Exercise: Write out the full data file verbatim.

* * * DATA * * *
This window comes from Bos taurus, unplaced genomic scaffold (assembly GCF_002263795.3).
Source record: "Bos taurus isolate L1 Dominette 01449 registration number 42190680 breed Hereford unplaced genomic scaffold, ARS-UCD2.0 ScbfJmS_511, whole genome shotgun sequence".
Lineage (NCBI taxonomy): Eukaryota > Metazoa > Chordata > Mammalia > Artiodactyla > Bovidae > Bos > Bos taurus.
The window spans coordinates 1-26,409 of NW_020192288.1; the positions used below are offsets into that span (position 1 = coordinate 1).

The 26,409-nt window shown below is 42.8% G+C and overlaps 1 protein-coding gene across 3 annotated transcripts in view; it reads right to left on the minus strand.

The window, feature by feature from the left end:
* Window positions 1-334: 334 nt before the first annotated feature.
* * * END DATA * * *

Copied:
This window comes from Bos taurus, unplaced genomic scaffold (assembly GCF_002263795.3).
Source record: "Bos taurus isolate L1 Dominette 01449 registration number 42190680 breed Hereford unplaced genomic scaffold, ARS-UCD2.0 ScbfJmS_511, whole genome shotgun sequence".
Lineage (NCBI taxonomy): Eukaryota > Metazoa > Chordata > Mammalia > Artiodactyla > Bovidae > Bos > Bos taurus.
The window spans coordinates 1-26,409 of NW_020192288.1; the positions used below are offsets into that span (position 1 = coordinate 1).

The 26,409-nt window shown below is 42.8% G+C and overlaps 1 protein-coding gene across 3 annotated transcripts in view; it reads right to left on the minus strand.

The window, feature by feature from the left end:
* Window positions 1-334: 334 nt before the first annotated feature.